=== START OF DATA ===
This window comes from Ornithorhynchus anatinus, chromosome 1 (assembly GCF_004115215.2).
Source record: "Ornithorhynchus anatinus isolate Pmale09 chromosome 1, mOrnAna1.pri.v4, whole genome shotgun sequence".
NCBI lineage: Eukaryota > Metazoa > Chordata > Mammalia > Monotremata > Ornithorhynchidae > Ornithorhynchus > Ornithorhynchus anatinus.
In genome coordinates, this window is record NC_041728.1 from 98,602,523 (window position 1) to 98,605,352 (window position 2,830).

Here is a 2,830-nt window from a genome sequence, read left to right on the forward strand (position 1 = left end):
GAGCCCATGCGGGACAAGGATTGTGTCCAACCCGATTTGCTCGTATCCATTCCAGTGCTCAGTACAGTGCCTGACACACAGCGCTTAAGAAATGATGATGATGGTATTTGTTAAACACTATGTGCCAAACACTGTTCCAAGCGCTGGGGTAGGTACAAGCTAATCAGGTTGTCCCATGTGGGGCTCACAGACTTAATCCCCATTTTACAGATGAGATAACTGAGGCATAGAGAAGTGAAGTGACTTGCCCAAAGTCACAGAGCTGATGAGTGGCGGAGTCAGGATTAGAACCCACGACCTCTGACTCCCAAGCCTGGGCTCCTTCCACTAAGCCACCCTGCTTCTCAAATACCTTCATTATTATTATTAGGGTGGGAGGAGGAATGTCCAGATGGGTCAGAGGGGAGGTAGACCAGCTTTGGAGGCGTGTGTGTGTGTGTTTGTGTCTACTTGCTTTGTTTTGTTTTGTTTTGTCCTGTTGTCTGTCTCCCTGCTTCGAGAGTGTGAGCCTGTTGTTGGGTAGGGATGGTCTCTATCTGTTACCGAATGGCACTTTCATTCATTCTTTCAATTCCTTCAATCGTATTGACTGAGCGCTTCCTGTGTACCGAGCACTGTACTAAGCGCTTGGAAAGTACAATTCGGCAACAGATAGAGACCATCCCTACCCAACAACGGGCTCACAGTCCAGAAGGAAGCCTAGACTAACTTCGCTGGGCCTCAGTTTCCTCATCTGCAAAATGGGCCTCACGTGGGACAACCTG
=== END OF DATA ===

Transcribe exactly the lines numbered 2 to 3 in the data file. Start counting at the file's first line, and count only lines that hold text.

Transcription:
Source record: "Ornithorhynchus anatinus isolate Pmale09 chromosome 1, mOrnAna1.pri.v4, whole genome shotgun sequence".
NCBI lineage: Eukaryota > Metazoa > Chordata > Mammalia > Monotremata > Ornithorhynchidae > Ornithorhynchus > Ornithorhynchus anatinus.